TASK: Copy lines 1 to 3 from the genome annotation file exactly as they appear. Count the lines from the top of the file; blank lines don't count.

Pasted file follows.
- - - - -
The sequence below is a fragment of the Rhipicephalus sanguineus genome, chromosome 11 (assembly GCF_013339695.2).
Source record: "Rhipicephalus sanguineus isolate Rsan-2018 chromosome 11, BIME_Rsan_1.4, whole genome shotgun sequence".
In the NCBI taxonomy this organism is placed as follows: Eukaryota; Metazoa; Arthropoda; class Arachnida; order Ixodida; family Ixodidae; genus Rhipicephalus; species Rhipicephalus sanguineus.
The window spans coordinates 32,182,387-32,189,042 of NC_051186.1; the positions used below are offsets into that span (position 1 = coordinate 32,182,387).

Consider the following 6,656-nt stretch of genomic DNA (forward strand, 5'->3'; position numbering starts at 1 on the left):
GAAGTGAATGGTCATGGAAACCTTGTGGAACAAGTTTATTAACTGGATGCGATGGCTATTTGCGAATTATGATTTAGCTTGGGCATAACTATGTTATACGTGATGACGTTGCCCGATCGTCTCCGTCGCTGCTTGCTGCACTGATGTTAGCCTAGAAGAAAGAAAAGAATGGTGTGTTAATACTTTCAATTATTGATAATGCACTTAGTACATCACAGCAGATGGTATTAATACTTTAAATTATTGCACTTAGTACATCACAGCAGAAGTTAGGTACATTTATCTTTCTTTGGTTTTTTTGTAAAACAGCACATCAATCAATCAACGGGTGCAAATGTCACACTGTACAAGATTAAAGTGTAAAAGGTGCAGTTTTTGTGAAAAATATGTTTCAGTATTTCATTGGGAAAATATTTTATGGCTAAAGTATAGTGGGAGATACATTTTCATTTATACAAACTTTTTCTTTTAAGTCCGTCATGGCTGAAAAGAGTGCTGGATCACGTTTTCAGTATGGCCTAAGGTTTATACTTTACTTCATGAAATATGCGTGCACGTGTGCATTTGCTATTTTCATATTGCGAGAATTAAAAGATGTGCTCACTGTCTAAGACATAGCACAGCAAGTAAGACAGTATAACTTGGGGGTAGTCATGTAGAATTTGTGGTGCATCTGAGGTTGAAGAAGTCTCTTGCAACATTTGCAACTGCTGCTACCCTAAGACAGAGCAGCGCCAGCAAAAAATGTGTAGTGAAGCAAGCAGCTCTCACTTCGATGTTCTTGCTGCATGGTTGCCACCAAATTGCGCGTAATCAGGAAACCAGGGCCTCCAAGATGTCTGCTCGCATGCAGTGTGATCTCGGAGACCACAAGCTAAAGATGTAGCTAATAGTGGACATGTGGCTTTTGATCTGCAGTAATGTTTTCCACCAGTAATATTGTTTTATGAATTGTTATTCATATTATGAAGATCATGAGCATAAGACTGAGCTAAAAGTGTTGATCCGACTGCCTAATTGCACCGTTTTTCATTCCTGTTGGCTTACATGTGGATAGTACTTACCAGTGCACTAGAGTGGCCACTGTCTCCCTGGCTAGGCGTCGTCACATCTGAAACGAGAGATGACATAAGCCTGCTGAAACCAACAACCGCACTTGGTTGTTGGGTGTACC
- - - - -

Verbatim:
The sequence below is a fragment of the Rhipicephalus sanguineus genome, chromosome 11 (assembly GCF_013339695.2).
Source record: "Rhipicephalus sanguineus isolate Rsan-2018 chromosome 11, BIME_Rsan_1.4, whole genome shotgun sequence".
In the NCBI taxonomy this organism is placed as follows: Eukaryota; Metazoa; Arthropoda; class Arachnida; order Ixodida; family Ixodidae; genus Rhipicephalus; species Rhipicephalus sanguineus.